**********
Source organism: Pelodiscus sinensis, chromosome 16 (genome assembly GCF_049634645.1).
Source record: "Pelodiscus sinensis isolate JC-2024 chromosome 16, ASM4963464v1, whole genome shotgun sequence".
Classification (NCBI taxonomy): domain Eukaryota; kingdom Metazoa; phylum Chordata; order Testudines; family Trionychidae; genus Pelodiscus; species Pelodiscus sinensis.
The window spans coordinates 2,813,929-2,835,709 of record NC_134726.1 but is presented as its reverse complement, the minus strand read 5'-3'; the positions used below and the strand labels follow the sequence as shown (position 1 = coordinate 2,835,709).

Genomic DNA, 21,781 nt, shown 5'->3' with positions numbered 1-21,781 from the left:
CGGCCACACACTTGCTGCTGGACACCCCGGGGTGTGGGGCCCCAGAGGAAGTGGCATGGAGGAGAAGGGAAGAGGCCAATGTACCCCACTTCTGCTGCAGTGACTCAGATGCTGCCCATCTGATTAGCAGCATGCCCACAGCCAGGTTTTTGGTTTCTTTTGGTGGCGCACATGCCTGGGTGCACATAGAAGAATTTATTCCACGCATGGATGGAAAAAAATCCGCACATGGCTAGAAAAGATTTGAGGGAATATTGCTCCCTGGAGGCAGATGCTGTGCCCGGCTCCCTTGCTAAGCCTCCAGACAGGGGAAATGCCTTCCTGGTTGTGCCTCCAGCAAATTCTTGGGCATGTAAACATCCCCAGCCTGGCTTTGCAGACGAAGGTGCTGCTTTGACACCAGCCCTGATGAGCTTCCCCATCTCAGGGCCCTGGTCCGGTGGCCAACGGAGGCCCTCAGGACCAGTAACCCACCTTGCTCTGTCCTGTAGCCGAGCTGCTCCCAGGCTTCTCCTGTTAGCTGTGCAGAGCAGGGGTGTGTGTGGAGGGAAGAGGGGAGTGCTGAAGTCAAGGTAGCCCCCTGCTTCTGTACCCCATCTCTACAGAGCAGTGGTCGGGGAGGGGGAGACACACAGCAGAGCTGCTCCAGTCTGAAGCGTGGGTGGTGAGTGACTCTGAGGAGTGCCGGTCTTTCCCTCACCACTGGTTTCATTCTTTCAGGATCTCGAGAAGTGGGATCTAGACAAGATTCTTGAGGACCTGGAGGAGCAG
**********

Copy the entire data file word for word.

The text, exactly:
Source organism: Pelodiscus sinensis, chromosome 16 (genome assembly GCF_049634645.1).
Source record: "Pelodiscus sinensis isolate JC-2024 chromosome 16, ASM4963464v1, whole genome shotgun sequence".
Classification (NCBI taxonomy): domain Eukaryota; kingdom Metazoa; phylum Chordata; order Testudines; family Trionychidae; genus Pelodiscus; species Pelodiscus sinensis.
The window spans coordinates 2,813,929-2,835,709 of record NC_134726.1 but is presented as its reverse complement, the minus strand read 5'-3'; the positions used below and the strand labels follow the sequence as shown (position 1 = coordinate 2,835,709).

Genomic DNA, 21,781 nt, shown 5'->3' with positions numbered 1-21,781 from the left:
CGGCCACACACTTGCTGCTGGACACCCCGGGGTGTGGGGCCCCAGAGGAAGTGGCATGGAGGAGAAGGGAAGAGGCCAATGTACCCCACTTCTGCTGCAGTGACTCAGATGCTGCCCATCTGATTAGCAGCATGCCCACAGCCAGGTTTTTGGTTTCTTTTGGTGGCGCACATGCCTGGGTGCACATAGAAGAATTTATTCCACGCATGGATGGAAAAAAATCCGCACATGGCTAGAAAAGATTTGAGGGAATATTGCTCCCTGGAGGCAGATGCTGTGCCCGGCTCCCTTGCTAAGCCTCCAGACAGGGGAAATGCCTTCCTGGTTGTGCCTCCAGCAAATTCTTGGGCATGTAAACATCCCCAGCCTGGCTTTGCAGACGAAGGTGCTGCTTTGACACCAGCCCTGATGAGCTTCCCCATCTCAGGGCCCTGGTCCGGTGGCCAACGGAGGCCCTCAGGACCAGTAACCCACCTTGCTCTGTCCTGTAGCCGAGCTGCTCCCAGGCTTCTCCTGTTAGCTGTGCAGAGCAGGGGTGTGTGTGGAGGGAAGAGGGGAGTGCTGAAGTCAAGGTAGCCCCCTGCTTCTGTACCCCATCTCTACAGAGCAGTGGTCGGGGAGGGGGAGACACACAGCAGAGCTGCTCCAGTCTGAAGCGTGGGTGGTGAGTGACTCTGAGGAGTGCCGGTCTTTCCCTCACCACTGGTTTCATTCTTTCAGGATCTCGAGAAGTGGGATCTAGACAAGATTCTTGAGGACCTGGAGGAGCAG